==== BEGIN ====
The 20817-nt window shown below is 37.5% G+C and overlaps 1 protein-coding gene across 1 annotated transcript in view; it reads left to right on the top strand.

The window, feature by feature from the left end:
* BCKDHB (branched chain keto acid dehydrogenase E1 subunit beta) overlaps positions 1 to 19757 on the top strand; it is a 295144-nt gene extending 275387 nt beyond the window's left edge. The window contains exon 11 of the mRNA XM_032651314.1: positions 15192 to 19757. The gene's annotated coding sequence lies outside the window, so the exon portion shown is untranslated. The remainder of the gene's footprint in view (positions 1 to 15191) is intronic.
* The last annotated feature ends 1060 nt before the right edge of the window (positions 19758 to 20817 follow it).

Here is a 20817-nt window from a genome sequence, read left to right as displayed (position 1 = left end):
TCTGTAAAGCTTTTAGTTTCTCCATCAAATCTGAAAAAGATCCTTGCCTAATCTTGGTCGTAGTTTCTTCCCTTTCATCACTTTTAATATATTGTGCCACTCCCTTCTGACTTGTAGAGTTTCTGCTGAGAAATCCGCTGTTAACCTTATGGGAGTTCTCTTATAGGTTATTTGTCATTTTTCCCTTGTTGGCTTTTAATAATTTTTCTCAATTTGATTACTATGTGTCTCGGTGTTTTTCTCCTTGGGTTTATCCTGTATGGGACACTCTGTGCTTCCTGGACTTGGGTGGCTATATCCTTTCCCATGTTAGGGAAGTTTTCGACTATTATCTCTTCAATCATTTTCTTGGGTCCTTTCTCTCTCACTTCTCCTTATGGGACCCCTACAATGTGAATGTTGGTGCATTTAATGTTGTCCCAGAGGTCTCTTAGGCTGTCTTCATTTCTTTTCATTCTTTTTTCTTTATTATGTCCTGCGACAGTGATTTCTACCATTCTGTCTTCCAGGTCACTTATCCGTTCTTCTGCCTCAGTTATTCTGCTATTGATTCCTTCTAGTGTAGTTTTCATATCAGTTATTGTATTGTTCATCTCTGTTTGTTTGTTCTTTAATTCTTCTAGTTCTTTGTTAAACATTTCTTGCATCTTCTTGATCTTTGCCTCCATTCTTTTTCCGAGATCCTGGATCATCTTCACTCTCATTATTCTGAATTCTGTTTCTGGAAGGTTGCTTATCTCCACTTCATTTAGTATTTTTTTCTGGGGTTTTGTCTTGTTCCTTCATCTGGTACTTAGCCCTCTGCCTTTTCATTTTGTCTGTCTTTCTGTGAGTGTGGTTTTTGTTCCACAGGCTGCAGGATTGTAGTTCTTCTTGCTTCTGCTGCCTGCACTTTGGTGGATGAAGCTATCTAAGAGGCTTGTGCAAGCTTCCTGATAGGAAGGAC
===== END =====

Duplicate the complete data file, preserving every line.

The 20817-nt window shown below is 37.5% G+C and overlaps 1 protein-coding gene across 1 annotated transcript in view; it reads left to right on the top strand.

The window, feature by feature from the left end:
* BCKDHB (branched chain keto acid dehydrogenase E1 subunit beta) overlaps positions 1 to 19757 on the top strand; it is a 295144-nt gene extending 275387 nt beyond the window's left edge. The window contains exon 11 of the mRNA XM_032651314.1: positions 15192 to 19757. The gene's annotated coding sequence lies outside the window, so the exon portion shown is untranslated. The remainder of the gene's footprint in view (positions 1 to 15191) is intronic.
* The last annotated feature ends 1060 nt before the right edge of the window (positions 19758 to 20817 follow it).

Here is a 20817-nt window from a genome sequence, read left to right as displayed (position 1 = left end):
TCTGTAAAGCTTTTAGTTTCTCCATCAAATCTGAAAAAGATCCTTGCCTAATCTTGGTCGTAGTTTCTTCCCTTTCATCACTTTTAATATATTGTGCCACTCCCTTCTGACTTGTAGAGTTTCTGCTGAGAAATCCGCTGTTAACCTTATGGGAGTTCTCTTATAGGTTATTTGTCATTTTTCCCTTGTTGGCTTTTAATAATTTTTCTCAATTTGATTACTATGTGTCTCGGTGTTTTTCTCCTTGGGTTTATCCTGTATGGGACACTCTGTGCTTCCTGGACTTGGGTGGCTATATCCTTTCCCATGTTAGGGAAGTTTTCGACTATTATCTCTTCAATCATTTTCTTGGGTCCTTTCTCTCTCACTTCTCCTTATGGGACCCCTACAATGTGAATGTTGGTGCATTTAATGTTGTCCCAGAGGTCTCTTAGGCTGTCTTCATTTCTTTTCATTCTTTTTTCTTTATTATGTCCTGCGACAGTGATTTCTACCATTCTGTCTTCCAGGTCACTTATCCGTTCTTCTGCCTCAGTTATTCTGCTATTGATTCCTTCTAGTGTAGTTTTCATATCAGTTATTGTATTGTTCATCTCTGTTTGTTTGTTCTTTAATTCTTCTAGTTCTTTGTTAAACATTTCTTGCATCTTCTTGATCTTTGCCTCCATTCTTTTTCCGAGATCCTGGATCATCTTCACTCTCATTATTCTGAATTCTGTTTCTGGAAGGTTGCTTATCTCCACTTCATTTAGTATTTTTTTCTGGGGTTTTGTCTTGTTCCTTCATCTGGTACTTAGCCCTCTGCCTTTTCATTTTGTCTGTCTTTCTGTGAGTGTGGTTTTTGTTCCACAGGCTGCAGGATTGTAGTTCTTCTTGCTTCTGCTGCCTGCACTTTGGTGGATGAAGCTATCTAAGAGGCTTGTGCAAGCTTCCTGATAGGAAGGAC